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Thanathorn, give us a clearer path forward [Editorial]

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Thanathorn, give us a clearer path forward

By The Nation

 

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The Future Forward Party leader must move beyond condemning the junta – and hedging on Thaksin

 

With the election now evidently looming at last, the leader of the Future Forward Party has taken a firm stand against military intervention in politics, but what remains unclear is how he intends to deal with perceived flaws in Thailand’s wayward democracy.

 

Thanathorn Juangroongruangkit’s criticism of Thaksin Shinawatra in a recent interview seemed half-hearted, concluding that the self-exiled former premier may well have done wrong but he was part a democratic system too immature to cope with his way of governing. Thanathorn needs to be bolder than this if he wants to take Thailand forward into the future.

 

He radiates youth, which for better or worse evokes the “democracy at all costs” attitude that has had a decidedly mixed history in this country. Thanathorn’s task is to convince the electorate that the fight for genuine democracy is worthwhile.

 

Anyone can condemn military coups for shunting aside basic freedoms. What’s far more difficult is identifying and bringing about the changes that will be necessary to create the system that all of us, fundamentally, want to see.

 

In the interview, Thanathorn reiterated that, if coups actually curbed corruption, as is always professed at their outset, then Thailand would be the “cleanest” country in the world by now.

 

What he failed to acknowledge is the fact that our efforts at democracy have never succeeded in curtailing corruption either. If he accepted that this is true, it would be clearer what he believes needs to be done.

 

He cannot assail military “opportunism” without proposing viable means to protect democracy against future interventions.

We need to move beyond the rote tendency to demonise the generals and instead cultivate and support – through conscientious voting and other means of overt expression – responsible politicians who will serve the nation and their constituents rather than themselves and their cliques.

 

If Thanathorn truly wants to safeguard society against military coups, he must offer us a way to cleanse democratic politics and render it inviolable against corruption. He must give democracy, which is our shared, yearned-for goal, genuine immunity.

 

No one would expect him or anyone else to accomplish this promptly. It will of course take time. But a democracy would be worth waiting for if it delivers, for example, a capable education minister dedicated to dragging Thai schooling into the 21st century so we can progress as a society.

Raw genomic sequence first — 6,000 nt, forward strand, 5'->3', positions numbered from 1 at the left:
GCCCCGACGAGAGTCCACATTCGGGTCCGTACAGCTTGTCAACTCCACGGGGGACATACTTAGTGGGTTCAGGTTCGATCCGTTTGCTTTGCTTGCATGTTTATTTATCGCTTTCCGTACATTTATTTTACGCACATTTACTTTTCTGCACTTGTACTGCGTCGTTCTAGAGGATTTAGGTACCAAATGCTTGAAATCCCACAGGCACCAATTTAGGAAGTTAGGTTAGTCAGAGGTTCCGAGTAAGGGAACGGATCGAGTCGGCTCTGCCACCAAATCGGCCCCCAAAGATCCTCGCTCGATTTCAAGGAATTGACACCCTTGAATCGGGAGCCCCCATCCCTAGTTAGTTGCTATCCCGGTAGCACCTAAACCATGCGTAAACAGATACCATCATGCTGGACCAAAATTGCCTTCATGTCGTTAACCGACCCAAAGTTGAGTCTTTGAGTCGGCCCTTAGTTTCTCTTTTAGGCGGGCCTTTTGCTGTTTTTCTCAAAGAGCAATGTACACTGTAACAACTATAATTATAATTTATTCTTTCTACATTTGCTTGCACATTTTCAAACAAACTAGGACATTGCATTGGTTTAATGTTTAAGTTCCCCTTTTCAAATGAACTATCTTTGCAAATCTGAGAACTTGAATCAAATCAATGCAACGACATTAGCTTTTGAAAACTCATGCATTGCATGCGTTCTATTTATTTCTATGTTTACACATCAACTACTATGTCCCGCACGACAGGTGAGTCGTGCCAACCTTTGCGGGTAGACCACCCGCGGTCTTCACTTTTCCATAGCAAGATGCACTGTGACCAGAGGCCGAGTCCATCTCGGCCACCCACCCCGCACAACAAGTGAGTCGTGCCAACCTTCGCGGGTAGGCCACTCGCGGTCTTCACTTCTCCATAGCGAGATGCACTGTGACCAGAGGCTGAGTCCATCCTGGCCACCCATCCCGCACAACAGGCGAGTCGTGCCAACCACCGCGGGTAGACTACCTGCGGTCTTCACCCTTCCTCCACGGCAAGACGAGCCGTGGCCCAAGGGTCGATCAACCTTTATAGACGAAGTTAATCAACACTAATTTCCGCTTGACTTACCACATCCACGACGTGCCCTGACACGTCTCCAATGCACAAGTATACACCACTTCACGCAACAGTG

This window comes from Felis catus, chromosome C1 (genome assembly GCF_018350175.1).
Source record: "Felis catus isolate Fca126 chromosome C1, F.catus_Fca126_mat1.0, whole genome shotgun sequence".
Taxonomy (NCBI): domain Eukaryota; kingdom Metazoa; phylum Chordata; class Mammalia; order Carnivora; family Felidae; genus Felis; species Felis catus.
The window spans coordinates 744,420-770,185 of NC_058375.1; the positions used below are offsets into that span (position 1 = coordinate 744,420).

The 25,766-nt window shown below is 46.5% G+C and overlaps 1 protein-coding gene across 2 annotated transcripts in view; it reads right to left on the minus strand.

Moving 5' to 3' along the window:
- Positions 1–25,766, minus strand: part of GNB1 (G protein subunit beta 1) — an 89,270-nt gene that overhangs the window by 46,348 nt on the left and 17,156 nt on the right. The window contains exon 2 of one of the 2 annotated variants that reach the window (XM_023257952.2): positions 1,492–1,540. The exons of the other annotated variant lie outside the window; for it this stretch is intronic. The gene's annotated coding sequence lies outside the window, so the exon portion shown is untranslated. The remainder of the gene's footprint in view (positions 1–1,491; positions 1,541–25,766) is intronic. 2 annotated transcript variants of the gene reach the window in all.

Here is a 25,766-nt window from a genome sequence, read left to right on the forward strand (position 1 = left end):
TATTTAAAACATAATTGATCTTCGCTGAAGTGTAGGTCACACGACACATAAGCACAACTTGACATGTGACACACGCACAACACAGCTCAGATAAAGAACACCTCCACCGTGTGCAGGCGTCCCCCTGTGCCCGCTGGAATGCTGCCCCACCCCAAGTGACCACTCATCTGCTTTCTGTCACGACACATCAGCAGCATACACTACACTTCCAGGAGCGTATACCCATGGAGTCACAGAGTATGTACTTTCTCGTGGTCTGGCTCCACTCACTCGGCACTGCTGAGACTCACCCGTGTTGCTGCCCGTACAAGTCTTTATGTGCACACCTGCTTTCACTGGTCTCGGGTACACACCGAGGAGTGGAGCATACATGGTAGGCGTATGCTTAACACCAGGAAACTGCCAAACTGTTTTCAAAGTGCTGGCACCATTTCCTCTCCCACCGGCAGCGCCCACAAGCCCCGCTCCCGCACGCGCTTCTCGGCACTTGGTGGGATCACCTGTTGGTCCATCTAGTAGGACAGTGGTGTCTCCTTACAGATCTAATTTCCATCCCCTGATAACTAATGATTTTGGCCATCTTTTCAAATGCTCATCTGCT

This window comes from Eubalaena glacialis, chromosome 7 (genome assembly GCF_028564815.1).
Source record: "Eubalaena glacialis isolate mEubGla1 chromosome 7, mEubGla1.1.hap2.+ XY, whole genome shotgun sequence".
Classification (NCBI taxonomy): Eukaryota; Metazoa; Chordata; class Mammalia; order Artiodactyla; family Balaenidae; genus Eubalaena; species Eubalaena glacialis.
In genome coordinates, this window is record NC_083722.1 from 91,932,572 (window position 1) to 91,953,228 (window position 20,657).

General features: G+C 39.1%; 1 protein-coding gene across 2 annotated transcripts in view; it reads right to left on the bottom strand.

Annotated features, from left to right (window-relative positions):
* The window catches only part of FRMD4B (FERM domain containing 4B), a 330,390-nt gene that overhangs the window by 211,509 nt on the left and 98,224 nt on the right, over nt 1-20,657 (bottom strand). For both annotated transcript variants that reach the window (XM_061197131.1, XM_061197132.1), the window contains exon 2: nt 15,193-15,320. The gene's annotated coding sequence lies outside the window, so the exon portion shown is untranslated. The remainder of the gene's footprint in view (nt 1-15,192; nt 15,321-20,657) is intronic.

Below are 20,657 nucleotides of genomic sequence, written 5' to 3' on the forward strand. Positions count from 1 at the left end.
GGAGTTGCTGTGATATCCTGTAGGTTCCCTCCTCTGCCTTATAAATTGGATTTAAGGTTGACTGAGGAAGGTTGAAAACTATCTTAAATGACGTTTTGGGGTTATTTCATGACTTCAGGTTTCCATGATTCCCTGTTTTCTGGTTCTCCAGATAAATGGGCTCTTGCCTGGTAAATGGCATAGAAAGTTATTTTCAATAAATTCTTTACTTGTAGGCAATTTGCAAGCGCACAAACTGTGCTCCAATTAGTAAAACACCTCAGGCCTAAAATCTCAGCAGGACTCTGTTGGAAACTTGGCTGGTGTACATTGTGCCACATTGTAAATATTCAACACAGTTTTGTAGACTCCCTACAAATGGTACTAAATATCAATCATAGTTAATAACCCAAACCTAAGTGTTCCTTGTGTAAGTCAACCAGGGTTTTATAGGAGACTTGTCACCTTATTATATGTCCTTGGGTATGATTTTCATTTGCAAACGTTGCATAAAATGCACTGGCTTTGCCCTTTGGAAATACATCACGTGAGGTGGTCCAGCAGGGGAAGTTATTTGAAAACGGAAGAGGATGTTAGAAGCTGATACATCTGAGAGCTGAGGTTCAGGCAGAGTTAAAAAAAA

We want a democracy in which ministers accept responsibility and resign at the slightest hint of scandal rather than being merely rotated to another post. We want a democracy of checks and balances, not self-serving tilted scales.

 

Thanathorn has yet to demonstrate that Future Forward is indeed the way forward, but at the moment it appears to be one preferable choice to the established rival camps that flank the political divide, for whom biases irrevocably shape policies. Voters best look for new blood in the coming election – as long as the fresher candidates can first show they might be up to the challenge.

 

Youth, for all its precarious posturing, need not be a bar to trust. Today’s young politicians will be veterans after two or three more elections. Thanathorn, if he is to warrant our trust, must now give us a mature vision of what is possible and how it can be achieved.

 

Source: http://www.nationmultimedia.com/detail/opinion/30358802

 
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-- © Copyright The Nation 2018-11-19

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14 minutes ago, webfact said:

Thanathorn reiterated that, if coups actually curbed corruption, as is always professed at their outset, then Thailand would be the “cleanest” country in the world

And, if Thai elites who knew all the right buzzwords to say actually improved the country, Thailand would be at the forefront of ethics, morality, law abiding, economy, ect. 

 

K. Thanathorn is the latest flashy gadget that promises to revolutionize Thai governance, and I hope he is genuine. But, we have all seen this show before... 

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1 hour ago, webfact said:

Youth, for all its precarious posturing, need not be a bar to trust. Today’s young politicians will be veterans after two or three more elections. Thanathorn, if he is to warrant our trust, must now give us a mature vision of what is possible and how it can be achieved.

Well there are all manner of laws in place that prevent people from doing exactly this, you can't call out certain parts of the problem in a constructive way as it is spun by the recipient as being defamatory (even though it is true).